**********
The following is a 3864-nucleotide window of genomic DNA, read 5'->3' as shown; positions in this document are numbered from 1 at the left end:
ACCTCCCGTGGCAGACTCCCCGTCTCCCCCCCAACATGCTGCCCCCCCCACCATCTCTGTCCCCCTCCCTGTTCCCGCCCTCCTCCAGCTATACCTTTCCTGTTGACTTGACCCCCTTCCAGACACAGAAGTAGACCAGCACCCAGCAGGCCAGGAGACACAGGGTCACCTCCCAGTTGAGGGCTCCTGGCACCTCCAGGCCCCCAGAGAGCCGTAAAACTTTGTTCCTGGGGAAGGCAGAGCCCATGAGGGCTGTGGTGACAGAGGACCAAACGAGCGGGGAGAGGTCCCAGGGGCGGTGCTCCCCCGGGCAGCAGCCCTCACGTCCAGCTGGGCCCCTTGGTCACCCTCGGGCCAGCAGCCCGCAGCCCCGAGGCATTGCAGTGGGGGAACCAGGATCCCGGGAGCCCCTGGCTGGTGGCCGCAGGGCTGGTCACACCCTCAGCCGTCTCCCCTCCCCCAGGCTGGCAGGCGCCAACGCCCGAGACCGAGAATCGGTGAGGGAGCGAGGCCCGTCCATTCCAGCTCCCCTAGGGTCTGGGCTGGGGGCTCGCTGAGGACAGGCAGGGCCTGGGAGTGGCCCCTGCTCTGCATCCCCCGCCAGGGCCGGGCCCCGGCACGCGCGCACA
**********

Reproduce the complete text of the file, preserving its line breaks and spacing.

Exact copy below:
The following is a 3864-nucleotide window of genomic DNA, read 5'->3' as shown; positions in this document are numbered from 1 at the left end:
ACCTCCCGTGGCAGACTCCCCGTCTCCCCCCCAACATGCTGCCCCCCCCACCATCTCTGTCCCCCTCCCTGTTCCCGCCCTCCTCCAGCTATACCTTTCCTGTTGACTTGACCCCCTTCCAGACACAGAAGTAGACCAGCACCCAGCAGGCCAGGAGACACAGGGTCACCTCCCAGTTGAGGGCTCCTGGCACCTCCAGGCCCCCAGAGAGCCGTAAAACTTTGTTCCTGGGGAAGGCAGAGCCCATGAGGGCTGTGGTGACAGAGGACCAAACGAGCGGGGAGAGGTCCCAGGGGCGGTGCTCCCCCGGGCAGCAGCCCTCACGTCCAGCTGGGCCCCTTGGTCACCCTCGGGCCAGCAGCCCGCAGCCCCGAGGCATTGCAGTGGGGGAACCAGGATCCCGGGAGCCCCTGGCTGGTGGCCGCAGGGCTGGTCACACCCTCAGCCGTCTCCCCTCCCCCAGGCTGGCAGGCGCCAACGCCCGAGACCGAGAATCGGTGAGGGAGCGAGGCCCGTCCATTCCAGCTCCCCTAGGGTCTGGGCTGGGGGCTCGCTGAGGACAGGCAGGGCCTGGGAGTGGCCCCTGCTCTGCATCCCCCGCCAGGGCCGGGCCCCGGCACGCGCGCACA